The agent process 1102 interfaces with the current transaction 1104 to perform an action 1106 on a managed object 1108. The transactions are stored in a transaction list 1110. Database manager 1112 maintains a database file 1114 and free list 1116. The action 1106 is referenced by a temporary record header 1118 and a database record header 1120. The database record header includes the fields managed object reference, deletion bit, record number, and size (in logical units). After the header the data is stored. The data part of the record following the header is a continuous data stream that includes all objects fields and all relationship pointers converted to the managed object, including all contained objects. The logical units are of fixed size of n characters in length. If the data plus the header information exceeds n characters, more logical units can be used to save the object contents.
A programming example of a record header class is provided as follows:
The free space list keeps the track of records in the file that are available for information storage. When a record is marked for deletion, a new item representing this record is automatically put on this list. The free space list is formed when the database is read into memory the first time. When a new or modified record needs to be written, this list provides the position of available storage of the needed size. Low-level processes typically overlook this list and join together adjacent free spaces.
Each managed object modifying action is stored to an action list. The database manager maintains only one such list. The object's pointer is saved on the list if the object has been changed in any way. Each object is provided with a deleted bit and dirty bit, which serve to indicate what has been done to the object. If the database position is negative, it means that the object was just created.
A programming example of an Action class is given below. The action class represent an object that is modified or otherwise affected during a transaction. It combines a pointer on the changed object and the buffer where the contents will be saved.
Action (CMORef& CMORef);
ArchiveUnit *ar; //used to store object origin for rollback and modified object for Tx
In the above programming example, NamedCMO is the base class of every single managed object in the system. In essence, it is a template of every single managed object. The TempRecordHeader contains the old and new record number and sizes of the managed objects (CMO). This allows recalculation of moved items and facilitates the persistent support feature of the managed object database system.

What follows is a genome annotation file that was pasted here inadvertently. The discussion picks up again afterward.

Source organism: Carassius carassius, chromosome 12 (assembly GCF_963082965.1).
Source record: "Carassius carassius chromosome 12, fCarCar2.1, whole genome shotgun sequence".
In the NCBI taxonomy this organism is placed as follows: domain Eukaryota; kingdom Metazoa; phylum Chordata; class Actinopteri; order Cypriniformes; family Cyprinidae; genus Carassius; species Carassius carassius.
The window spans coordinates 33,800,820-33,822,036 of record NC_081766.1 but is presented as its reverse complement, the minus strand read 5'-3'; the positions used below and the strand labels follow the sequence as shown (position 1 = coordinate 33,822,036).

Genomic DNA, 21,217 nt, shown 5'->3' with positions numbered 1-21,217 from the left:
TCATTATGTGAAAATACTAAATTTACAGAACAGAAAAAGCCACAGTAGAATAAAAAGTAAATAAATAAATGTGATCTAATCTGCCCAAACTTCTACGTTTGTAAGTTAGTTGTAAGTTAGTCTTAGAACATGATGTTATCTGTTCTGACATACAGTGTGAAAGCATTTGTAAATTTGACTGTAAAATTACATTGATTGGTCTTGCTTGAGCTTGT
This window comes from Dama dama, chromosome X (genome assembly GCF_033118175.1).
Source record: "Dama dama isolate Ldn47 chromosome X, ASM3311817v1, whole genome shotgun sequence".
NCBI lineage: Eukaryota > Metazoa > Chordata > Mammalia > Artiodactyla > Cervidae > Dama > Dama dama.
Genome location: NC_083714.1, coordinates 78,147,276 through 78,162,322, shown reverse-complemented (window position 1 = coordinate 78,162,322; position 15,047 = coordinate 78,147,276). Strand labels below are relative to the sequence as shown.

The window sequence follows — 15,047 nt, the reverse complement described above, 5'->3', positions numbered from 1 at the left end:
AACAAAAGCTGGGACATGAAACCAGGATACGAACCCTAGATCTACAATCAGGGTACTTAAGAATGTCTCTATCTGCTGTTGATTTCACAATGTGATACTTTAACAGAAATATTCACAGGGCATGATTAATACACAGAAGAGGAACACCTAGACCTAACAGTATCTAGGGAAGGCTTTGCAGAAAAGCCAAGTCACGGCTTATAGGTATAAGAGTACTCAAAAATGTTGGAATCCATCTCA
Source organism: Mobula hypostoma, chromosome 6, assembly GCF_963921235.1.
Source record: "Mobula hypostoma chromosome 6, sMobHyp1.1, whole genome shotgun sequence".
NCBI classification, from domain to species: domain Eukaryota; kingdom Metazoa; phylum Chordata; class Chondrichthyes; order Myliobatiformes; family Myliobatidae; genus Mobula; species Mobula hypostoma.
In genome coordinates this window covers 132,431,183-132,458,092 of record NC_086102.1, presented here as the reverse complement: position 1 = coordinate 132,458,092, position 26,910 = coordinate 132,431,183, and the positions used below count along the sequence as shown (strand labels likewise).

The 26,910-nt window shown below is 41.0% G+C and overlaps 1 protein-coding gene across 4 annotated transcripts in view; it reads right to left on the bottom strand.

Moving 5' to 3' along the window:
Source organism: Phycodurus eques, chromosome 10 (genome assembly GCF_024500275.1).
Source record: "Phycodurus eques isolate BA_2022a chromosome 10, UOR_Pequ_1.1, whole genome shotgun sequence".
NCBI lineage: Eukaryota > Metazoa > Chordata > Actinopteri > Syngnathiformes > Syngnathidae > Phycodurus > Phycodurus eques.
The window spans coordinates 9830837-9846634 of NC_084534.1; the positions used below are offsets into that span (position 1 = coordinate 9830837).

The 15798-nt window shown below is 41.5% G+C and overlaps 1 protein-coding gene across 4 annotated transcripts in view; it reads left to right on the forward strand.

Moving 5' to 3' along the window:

Read and write operations to the database are done in logical units. The position in the file is located and then one logical unit is read. The record header structure is located at the beginning of the logical unit. The size of the data is obtained from the record header. If it exceeds the size of the unit, the necessary number of units is additionally read. With the proper adjusted size of the logical unit, most of the objects can be retrieved in one operation.
For database write operations, a log(temporary) file is used ensure recoverability unless a mechanism is provided to substitute it. Every write operation is made to an unused area of memory (disk). On the first pass will managed object actions are written to the log file. Unused (released or new) data units are used to save modified data, except data that has been deleted. Found unused unit numbers are saved to the log file along with modified data, to provide the information for the recovery operation. On the second pass the changes are saved to the data file, modified records are marked deleted, and new content is written to unused unit.
The persistence support feature allows recovery from conditions such as initial start-up conditions or from power-out or similar emergency conditions. This allows the configuration information for the network to be restored. The managed object database system facilitates persistence support of the managed objects.
When the database manager begins to process a transaction, it first processes the header 1204 and places the archive 1206 in the appropriate location, such as in archive unit 1122. The database manager maintains a free space list. The free space lists the record number and size of deleted objects that are available for use. When an object is deleted, its deleted bit is set, and the object is placed on the free space list.